Recently I had the good fortune to attend a workshop here in Perth held by Responsive Design Guru Andy Clarke.

For me it was very much a seminal moment. It made me realise just how web design as an industry needs to be overhauled in order to keep up to date with modern advances in the mobile device industry. In particular the ability to browse websites on any mobile/device that can handle it. The web isn't just accessed on the desktop anymore. Big businesses are reporting record growths in business made from mobile devices.

The trend is shifting towards accessing the web at any time and place. There is a growing number of devices that can give you access to the internet in a mobile way now. These devices all have their own software and quirks with how they interpret the code that they read (our designs and websites), not to mention different screen sizes and resolutions.

What all this means is that our test bed of devices is growing ever larger and things are getting increasingly difficult to achieve the old way of web design. We have as an industry become used to showing our clients concepts of what the finished product will look like on a desktop computer. The desktop is an ever shrinking part of the market place now. Essentially what we are doing is harking back to the old days of Print Design, methods and practices that were with us back then have followed us into the web industry. Selling concepts to clients as if they were print designs and then going to unbelievable lengths to insure that the designs are near as pixel perfect across all platforms and browsers is total insanity. The web is a medium needs that to be embraced as a fluid entity and we need to design for its fluidity otherwise what we are doing isn't web design at all. It might be "design" but if it isn't responsive to the device that its being used on it is a failure as web design.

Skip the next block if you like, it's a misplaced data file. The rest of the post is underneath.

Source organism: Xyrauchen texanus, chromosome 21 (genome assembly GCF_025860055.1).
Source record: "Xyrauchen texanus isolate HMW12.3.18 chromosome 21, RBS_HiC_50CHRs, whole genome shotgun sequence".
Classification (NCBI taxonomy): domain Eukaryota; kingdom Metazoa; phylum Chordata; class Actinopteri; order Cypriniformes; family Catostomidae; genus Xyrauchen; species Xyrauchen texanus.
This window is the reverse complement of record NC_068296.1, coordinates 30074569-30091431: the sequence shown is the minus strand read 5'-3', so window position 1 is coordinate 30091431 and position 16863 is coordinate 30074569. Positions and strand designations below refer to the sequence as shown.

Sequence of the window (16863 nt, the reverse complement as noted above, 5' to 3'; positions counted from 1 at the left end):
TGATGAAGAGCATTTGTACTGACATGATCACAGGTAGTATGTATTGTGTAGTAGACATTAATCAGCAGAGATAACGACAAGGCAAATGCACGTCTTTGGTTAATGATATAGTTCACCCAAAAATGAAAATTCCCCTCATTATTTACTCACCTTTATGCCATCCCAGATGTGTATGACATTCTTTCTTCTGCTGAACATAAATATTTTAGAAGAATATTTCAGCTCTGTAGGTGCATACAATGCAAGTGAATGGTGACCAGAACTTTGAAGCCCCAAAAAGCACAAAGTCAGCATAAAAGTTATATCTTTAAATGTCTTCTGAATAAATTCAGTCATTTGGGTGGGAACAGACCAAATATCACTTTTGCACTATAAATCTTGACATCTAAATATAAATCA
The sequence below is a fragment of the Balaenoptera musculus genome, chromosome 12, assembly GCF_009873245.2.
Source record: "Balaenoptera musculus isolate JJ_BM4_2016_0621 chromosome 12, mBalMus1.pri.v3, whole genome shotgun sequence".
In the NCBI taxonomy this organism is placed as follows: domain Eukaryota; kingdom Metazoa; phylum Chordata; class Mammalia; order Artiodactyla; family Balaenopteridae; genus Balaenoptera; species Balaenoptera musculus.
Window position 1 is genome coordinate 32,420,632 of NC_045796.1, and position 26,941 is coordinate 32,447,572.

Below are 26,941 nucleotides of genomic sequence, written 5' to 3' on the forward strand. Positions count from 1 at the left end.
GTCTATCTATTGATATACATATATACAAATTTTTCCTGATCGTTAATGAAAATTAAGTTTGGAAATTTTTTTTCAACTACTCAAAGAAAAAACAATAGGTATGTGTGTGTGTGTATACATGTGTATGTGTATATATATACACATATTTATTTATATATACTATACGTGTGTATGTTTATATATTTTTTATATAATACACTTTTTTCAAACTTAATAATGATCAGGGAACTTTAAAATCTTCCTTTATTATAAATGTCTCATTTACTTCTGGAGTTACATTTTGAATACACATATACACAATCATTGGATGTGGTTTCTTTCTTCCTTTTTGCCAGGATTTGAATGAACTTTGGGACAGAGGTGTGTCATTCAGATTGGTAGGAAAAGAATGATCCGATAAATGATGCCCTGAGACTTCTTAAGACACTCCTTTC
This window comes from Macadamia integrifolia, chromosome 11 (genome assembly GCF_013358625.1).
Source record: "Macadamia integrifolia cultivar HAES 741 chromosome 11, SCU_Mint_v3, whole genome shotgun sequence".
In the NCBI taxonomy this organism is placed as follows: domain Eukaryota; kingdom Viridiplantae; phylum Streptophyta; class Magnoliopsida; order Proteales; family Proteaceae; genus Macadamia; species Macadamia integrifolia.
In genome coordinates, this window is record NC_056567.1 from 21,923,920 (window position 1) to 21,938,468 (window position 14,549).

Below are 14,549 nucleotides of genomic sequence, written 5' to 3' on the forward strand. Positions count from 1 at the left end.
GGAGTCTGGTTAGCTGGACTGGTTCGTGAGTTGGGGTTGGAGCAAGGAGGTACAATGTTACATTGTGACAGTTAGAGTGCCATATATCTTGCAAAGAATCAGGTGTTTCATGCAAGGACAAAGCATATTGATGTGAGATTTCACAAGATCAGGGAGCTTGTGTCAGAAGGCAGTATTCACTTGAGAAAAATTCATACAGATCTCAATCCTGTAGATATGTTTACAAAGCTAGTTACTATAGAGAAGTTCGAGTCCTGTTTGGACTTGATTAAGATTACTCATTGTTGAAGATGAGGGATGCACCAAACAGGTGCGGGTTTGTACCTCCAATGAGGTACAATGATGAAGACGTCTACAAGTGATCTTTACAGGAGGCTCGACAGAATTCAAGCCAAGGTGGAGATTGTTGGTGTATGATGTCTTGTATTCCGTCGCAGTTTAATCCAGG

Essentially what we need to do is change our methods of designing and building websites to move with the web rather than against it. When presenting concepts to clients we should be separating the design from the layout altogether. What we present instead should be a mood board or the atmosphere of the design. Including elements along the lines of - Typefaces, type treatments and white space, Colour, Emotion and interaction vocabulary, Texture, Decorative elements, line-work, patterns and shapes. The design itself will be fluid and the layout is subject to change from the bottom up.

The mobile should be considered and designed for first rather than an afterthought once the design has been built. With this in mind it means that only one version of the site needs to be built rather than a mobile only version. This is achieved by understanding the key breakpoints in device screen sizes and adding to the websites code based on the different breakpoints. A break point is the point at which a device can be recognised as having a different screen size. Working from the bottom up and expanding makes far more sense in the long run. Retrofitting a website to become mobile friendly is a near impossible task.

There are numerous other benefits to working this way but one of my favourites is how well it helps us as designers flush out what the content hierarchy is and how important various elements are to the design. What is the most important to the user? What are they coming to the site for? I often find that websites are far easier to use and access when browsed on mobile devices as they have essentially cut out all the unnecessary elements focusing more on user interface and the ease of accessing information.

In short we all need to shape up. Educating clients and leading the way forward by putting mobile first.

This was just a very brief take on a far bigger subject, If you want to know more follow the links below.

Further Reading - Recommended - (Responsive Web Design and Mobile First bundle)

A Dao of Web Design by John Allsopp

Fluid Grids by Ethan Marcotte

Mobile First by Luke Wroblewski

Responsive Web Design by Ethan Marcotte

One Web by Jeremy Keith (audio and slides)

There Is No Mobile Web by Jeremy Keith (video)

For a Future-Friendly Web


A richer Canvas

Responsive by Default

You say responsive I say adaptive